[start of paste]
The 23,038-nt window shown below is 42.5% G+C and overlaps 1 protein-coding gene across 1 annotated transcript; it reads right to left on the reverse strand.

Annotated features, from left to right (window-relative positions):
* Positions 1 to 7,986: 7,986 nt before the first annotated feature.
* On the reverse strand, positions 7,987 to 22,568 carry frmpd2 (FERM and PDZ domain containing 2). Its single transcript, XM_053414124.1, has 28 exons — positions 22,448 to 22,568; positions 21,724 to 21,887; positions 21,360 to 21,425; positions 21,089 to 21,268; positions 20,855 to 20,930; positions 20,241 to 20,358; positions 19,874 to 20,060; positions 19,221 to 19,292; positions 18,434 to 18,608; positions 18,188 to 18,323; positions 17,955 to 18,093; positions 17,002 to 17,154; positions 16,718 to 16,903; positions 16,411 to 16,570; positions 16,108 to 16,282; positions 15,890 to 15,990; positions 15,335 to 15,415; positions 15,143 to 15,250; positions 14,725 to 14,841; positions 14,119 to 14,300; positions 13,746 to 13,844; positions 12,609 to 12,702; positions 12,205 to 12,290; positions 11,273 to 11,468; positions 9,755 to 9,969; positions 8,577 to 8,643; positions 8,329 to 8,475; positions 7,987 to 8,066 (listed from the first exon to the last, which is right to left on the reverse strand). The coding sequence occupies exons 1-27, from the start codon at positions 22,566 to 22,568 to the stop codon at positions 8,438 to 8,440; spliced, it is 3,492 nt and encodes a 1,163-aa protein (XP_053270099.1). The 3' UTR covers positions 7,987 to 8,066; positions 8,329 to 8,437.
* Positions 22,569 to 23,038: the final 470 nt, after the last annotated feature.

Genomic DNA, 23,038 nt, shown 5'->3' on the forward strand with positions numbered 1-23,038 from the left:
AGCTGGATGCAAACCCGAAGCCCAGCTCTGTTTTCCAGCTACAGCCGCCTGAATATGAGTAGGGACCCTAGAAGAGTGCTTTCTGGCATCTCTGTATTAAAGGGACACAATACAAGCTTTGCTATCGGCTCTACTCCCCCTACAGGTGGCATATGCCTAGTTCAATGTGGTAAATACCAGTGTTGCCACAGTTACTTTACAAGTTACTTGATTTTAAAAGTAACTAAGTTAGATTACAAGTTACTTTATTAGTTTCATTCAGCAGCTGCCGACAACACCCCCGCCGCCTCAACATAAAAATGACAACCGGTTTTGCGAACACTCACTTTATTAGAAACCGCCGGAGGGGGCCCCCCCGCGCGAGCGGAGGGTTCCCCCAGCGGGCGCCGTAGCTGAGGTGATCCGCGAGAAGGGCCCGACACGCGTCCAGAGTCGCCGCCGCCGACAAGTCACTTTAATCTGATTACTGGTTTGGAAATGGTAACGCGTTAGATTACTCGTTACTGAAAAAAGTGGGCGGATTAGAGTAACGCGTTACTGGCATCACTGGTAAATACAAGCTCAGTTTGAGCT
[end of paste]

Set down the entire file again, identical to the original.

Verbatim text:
The 23,038-nt window shown below is 42.5% G+C and overlaps 1 protein-coding gene across 1 annotated transcript; it reads right to left on the reverse strand.

Annotated features, from left to right (window-relative positions):
* Positions 1 to 7,986: 7,986 nt before the first annotated feature.
* On the reverse strand, positions 7,987 to 22,568 carry frmpd2 (FERM and PDZ domain containing 2). Its single transcript, XM_053414124.1, has 28 exons — positions 22,448 to 22,568; positions 21,724 to 21,887; positions 21,360 to 21,425; positions 21,089 to 21,268; positions 20,855 to 20,930; positions 20,241 to 20,358; positions 19,874 to 20,060; positions 19,221 to 19,292; positions 18,434 to 18,608; positions 18,188 to 18,323; positions 17,955 to 18,093; positions 17,002 to 17,154; positions 16,718 to 16,903; positions 16,411 to 16,570; positions 16,108 to 16,282; positions 15,890 to 15,990; positions 15,335 to 15,415; positions 15,143 to 15,250; positions 14,725 to 14,841; positions 14,119 to 14,300; positions 13,746 to 13,844; positions 12,609 to 12,702; positions 12,205 to 12,290; positions 11,273 to 11,468; positions 9,755 to 9,969; positions 8,577 to 8,643; positions 8,329 to 8,475; positions 7,987 to 8,066 (listed from the first exon to the last, which is right to left on the reverse strand). The coding sequence occupies exons 1-27, from the start codon at positions 22,566 to 22,568 to the stop codon at positions 8,438 to 8,440; spliced, it is 3,492 nt and encodes a 1,163-aa protein (XP_053270099.1). The 3' UTR covers positions 7,987 to 8,066; positions 8,329 to 8,437.
* Positions 22,569 to 23,038: the final 470 nt, after the last annotated feature.

Genomic DNA, 23,038 nt, shown 5'->3' on the forward strand with positions numbered 1-23,038 from the left:
AGCTGGATGCAAACCCGAAGCCCAGCTCTGTTTTCCAGCTACAGCCGCCTGAATATGAGTAGGGACCCTAGAAGAGTGCTTTCTGGCATCTCTGTATTAAAGGGACACAATACAAGCTTTGCTATCGGCTCTACTCCCCCTACAGGTGGCATATGCCTAGTTCAATGTGGTAAATACCAGTGTTGCCACAGTTACTTTACAAGTTACTTGATTTTAAAAGTAACTAAGTTAGATTACAAGTTACTTTATTAGTTTCATTCAGCAGCTGCCGACAACACCCCCGCCGCCTCAACATAAAAATGACAACCGGTTTTGCGAACACTCACTTTATTAGAAACCGCCGGAGGGGGCCCCCCCGCGCGAGCGGAGGGTTCCCCCAGCGGGCGCCGTAGCTGAGGTGATCCGCGAGAAGGGCCCGACACGCGTCCAGAGTCGCCGCCGCCGACAAGTCACTTTAATCTGATTACTGGTTTGGAAATGGTAACGCGTTAGATTACTCGTTACTGAAAAAAGTGGGCGGATTAGAGTAACGCGTTACTGGCATCACTGGTAAATACAAGCTCAGTTTGAGCT